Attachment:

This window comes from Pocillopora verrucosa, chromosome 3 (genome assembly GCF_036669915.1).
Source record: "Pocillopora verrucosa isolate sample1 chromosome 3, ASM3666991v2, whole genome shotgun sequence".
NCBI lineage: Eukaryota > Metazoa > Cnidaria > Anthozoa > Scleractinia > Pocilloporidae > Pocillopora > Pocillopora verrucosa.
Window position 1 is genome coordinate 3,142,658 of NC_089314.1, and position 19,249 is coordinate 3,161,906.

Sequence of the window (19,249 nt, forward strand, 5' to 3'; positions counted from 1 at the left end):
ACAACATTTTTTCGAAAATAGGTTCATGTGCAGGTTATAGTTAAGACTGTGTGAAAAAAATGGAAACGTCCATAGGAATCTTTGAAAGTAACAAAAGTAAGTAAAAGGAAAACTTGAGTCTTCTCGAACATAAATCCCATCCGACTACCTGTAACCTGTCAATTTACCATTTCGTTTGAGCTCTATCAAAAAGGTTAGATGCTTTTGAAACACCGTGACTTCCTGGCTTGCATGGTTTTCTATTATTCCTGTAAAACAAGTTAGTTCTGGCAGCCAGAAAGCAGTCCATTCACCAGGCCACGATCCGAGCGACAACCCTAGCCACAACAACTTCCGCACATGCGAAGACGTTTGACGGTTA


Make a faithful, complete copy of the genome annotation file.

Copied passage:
This window comes from Pocillopora verrucosa, chromosome 3 (genome assembly GCF_036669915.1).
Source record: "Pocillopora verrucosa isolate sample1 chromosome 3, ASM3666991v2, whole genome shotgun sequence".
NCBI lineage: Eukaryota > Metazoa > Cnidaria > Anthozoa > Scleractinia > Pocilloporidae > Pocillopora > Pocillopora verrucosa.
Window position 1 is genome coordinate 3,142,658 of NC_089314.1, and position 19,249 is coordinate 3,161,906.

Sequence of the window (19,249 nt, forward strand, 5' to 3'; positions counted from 1 at the left end):
ACAACATTTTTTCGAAAATAGGTTCATGTGCAGGTTATAGTTAAGACTGTGTGAAAAAAATGGAAACGTCCATAGGAATCTTTGAAAGTAACAAAAGTAAGTAAAAGGAAAACTTGAGTCTTCTCGAACATAAATCCCATCCGACTACCTGTAACCTGTCAATTTACCATTTCGTTTGAGCTCTATCAAAAAGGTTAGATGCTTTTGAAACACCGTGACTTCCTGGCTTGCATGGTTTTCTATTATTCCTGTAAAACAAGTTAGTTCTGGCAGCCAGAAAGCAGTCCATTCACCAGGCCACGATCCGAGCGACAACCCTAGCCACAACAACTTCCGCACATGCGAAGACGTTTGACGGTTA